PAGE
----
11 Projects, page 1 of 2
  • Project . 2019 - 2022
    Funder: UKRI Project Code: ST/S000291/1
    Funder Contribution: 341,870 GBP
    Partners: ROM, University of Portsmouth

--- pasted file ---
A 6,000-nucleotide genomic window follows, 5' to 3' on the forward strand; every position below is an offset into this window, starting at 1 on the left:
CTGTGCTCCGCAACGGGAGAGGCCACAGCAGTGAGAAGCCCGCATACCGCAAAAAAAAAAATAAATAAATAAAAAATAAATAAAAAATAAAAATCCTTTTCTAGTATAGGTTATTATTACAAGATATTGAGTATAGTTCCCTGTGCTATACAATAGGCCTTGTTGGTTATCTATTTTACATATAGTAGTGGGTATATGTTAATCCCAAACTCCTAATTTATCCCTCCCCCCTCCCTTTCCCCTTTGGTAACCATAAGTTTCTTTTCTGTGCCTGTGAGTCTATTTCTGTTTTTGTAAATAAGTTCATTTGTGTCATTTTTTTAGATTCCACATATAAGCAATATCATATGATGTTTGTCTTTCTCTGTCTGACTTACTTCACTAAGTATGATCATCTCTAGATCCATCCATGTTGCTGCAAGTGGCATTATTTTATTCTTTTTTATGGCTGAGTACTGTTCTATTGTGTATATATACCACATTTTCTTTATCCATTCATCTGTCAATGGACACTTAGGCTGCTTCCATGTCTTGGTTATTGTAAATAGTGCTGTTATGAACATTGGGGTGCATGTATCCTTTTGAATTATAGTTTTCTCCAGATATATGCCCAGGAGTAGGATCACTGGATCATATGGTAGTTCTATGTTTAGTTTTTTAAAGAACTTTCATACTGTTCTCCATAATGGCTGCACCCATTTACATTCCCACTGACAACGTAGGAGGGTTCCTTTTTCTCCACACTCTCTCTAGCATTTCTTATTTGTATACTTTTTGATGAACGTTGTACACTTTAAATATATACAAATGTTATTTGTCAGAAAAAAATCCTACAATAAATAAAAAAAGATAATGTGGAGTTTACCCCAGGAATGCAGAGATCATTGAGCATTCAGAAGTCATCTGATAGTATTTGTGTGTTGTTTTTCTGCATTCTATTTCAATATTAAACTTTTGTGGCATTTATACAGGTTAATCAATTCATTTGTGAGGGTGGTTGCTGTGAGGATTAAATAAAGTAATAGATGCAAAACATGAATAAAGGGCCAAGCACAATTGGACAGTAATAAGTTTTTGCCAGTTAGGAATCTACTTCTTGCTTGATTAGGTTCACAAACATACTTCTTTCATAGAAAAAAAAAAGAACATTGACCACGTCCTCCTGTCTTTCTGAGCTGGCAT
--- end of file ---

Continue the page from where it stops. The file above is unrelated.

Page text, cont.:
The question of whether Mars could have supported life has driven intensive exploration of the planet's surface through satellite and robotic missions. Complementary research has focused on identifying and understanding meteorites from Mars, which offer the only direct samples of the crust available to science. Together, these studies have not only sought signs of extraterrestrial life and habitable environments, but tried to understand how the planet has changed through time: from an ancient world of oceans and landforms remarkably familiar to Earth, to the cold, dry, barren planet that we see today. Why Mars has followed a dramatically different path to Earth is a major issue in our understanding of terrestrial planet evolution. How has Mars lost heat? Has volcanism and volcanic outgassing changed through time? Is volcanism and seismic activity ongoing? How has impact cratering shaped the planet through time? It has become clear that much of the surface of Mars is very ancient, and that its rocks retain direct evidence of the planet's separation into a crust and mantle. As a result, volcanism is thought to be driven by mantle plumes, rather by tectonic forces at plate boundaries as on Earth, and to have reduced rapidly in intensity to a minimum as the planet has cooled. This relatively simple geological model compared to the Earth suggests declining rates of exchange between the surface, atmosphere and interior through time, including the cycling of potential nutrients, heat loss and volcanism. This view has been challenged by recent evidence for considerable diversity in volcanic and sedimentary rocks and processes on Mars. However, new understanding of the planet is hindered by a mismatch between Martian meteorites and rock types seen on the surface, as well as a lack of reliable age information that can be used to test how the crust, mantle and atmosphere have evolved and interacted through time. Addressing these issues is a primary aim of ongoing and new Mars exploration missions, including NASA InSight and Mars 2020 and the ESA ExoMars Rover, and also requires resolution of conundrums in the Martian meteorite collection. The UoP2 Mars Consortium brings together internationally leading expertise in Martian meteorites, radiometric dating and planetary geology to address these challenges. Two related projects will capitalize on conceptual and analytical advances in the laboratory analysis of planetary materials led by the applicants, as well as the rapidly growing inventory of Martian meteorites in collections around the world, to generate new datasets and knowledge. Project 1, entitled "Secular evolution of Martian magmatism" focuses on placing robust new age constraints on Martian volcanic processes. Previously, this has been very difficult because the samples have experience extreme compression and heating during impact events, which disturb the isotopic systems used for dating. We will overcome this using advances led by Darling in identifying nanoscale deformation features in dateable crystals that can be avoided or targeted for radiometric dating using the latest techniques in mass spectrometry. Project 2, entitled 'Martian Breccias; the missing link in the search for Meteorite Source Regions on Mars?' focuses on linking the meteoritic and remote sensing records to build a more complete picture of the Martian crust. This will be achieved by resolving the origin and spectral signature of newly discovered brecciated rocks that offer uniquely broad sampling of Martian crustal rocks through clasts of different origin, in combination with new and compiled data on the mineralogy and geochemistry for other Martian meteorite groupings. The results will lead to new holistic models for Martian geological evolution. This new knowledge will help to address one of the four Science Challenges of the STFC Science Roadmap1: How do stars and planetary systems develop and is life unique to our planet?